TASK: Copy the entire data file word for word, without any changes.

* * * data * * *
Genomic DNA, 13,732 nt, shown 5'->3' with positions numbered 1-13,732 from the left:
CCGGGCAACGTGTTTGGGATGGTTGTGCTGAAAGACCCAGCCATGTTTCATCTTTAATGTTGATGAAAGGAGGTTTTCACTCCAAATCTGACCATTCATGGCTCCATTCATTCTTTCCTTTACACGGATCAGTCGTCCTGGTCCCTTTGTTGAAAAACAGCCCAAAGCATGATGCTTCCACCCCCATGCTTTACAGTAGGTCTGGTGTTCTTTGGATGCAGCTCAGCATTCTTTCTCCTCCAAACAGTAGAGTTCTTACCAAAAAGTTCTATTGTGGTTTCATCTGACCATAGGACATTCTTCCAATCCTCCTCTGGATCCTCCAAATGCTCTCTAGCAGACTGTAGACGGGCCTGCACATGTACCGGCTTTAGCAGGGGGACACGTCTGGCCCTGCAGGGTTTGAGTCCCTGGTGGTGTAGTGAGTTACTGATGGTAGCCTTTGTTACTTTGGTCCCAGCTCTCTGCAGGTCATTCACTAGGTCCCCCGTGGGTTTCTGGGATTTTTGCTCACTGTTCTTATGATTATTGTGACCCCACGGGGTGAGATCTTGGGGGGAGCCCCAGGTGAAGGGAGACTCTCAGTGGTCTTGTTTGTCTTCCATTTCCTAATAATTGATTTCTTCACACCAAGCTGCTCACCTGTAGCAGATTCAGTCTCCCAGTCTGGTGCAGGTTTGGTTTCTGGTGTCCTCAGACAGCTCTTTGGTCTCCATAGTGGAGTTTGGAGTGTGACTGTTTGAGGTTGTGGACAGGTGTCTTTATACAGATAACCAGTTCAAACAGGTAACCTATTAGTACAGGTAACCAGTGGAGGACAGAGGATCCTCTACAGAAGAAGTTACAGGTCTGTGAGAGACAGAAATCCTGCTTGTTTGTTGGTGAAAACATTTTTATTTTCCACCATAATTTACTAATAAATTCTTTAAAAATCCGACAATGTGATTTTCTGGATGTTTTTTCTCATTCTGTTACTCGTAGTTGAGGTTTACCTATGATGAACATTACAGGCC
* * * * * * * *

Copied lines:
Genomic DNA, 13,732 nt, shown 5'->3' with positions numbered 1-13,732 from the left:
CCGGGCAACGTGTTTGGGATGGTTGTGCTGAAAGACCCAGCCATGTTTCATCTTTAATGTTGATGAAAGGAGGTTTTCACTCCAAATCTGACCATTCATGGCTCCATTCATTCTTTCCTTTACACGGATCAGTCGTCCTGGTCCCTTTGTTGAAAAACAGCCCAAAGCATGATGCTTCCACCCCCATGCTTTACAGTAGGTCTGGTGTTCTTTGGATGCAGCTCAGCATTCTTTCTCCTCCAAACAGTAGAGTTCTTACCAAAAAGTTCTATTGTGGTTTCATCTGACCATAGGACATTCTTCCAATCCTCCTCTGGATCCTCCAAATGCTCTCTAGCAGACTGTAGACGGGCCTGCACATGTACCGGCTTTAGCAGGGGGACACGTCTGGCCCTGCAGGGTTTGAGTCCCTGGTGGTGTAGTGAGTTACTGATGGTAGCCTTTGTTACTTTGGTCCCAGCTCTCTGCAGGTCATTCACTAGGTCCCCCGTGGGTTTCTGGGATTTTTGCTCACTGTTCTTATGATTATTGTGACCCCACGGGGTGAGATCTTGGGGGGAGCCCCAGGTGAAGGGAGACTCTCAGTGGTCTTGTTTGTCTTCCATTTCCTAATAATTGATTTCTTCACACCAAGCTGCTCACCTGTAGCAGATTCAGTCTCCCAGTCTGGTGCAGGTTTGGTTTCTGGTGTCCTCAGACAGCTCTTTGGTCTCCATAGTGGAGTTTGGAGTGTGACTGTTTGAGGTTGTGGACAGGTGTCTTTATACAGATAACCAGTTCAAACAGGTAACCTATTAGTACAGGTAACCAGTGGAGGACAGAGGATCCTCTACAGAAGAAGTTACAGGTCTGTGAGAGACAGAAATCCTGCTTGTTTGTTGGTGAAAACATTTTTATTTTCCACCATAATTTACTAATAAATTCTTTAAAAATCCGACAATGTGATTTTCTGGATGTTTTTTCTCATTCTGTTACTCGTAGTTGAGGTTTACCTATGATGAACATTACAGGCC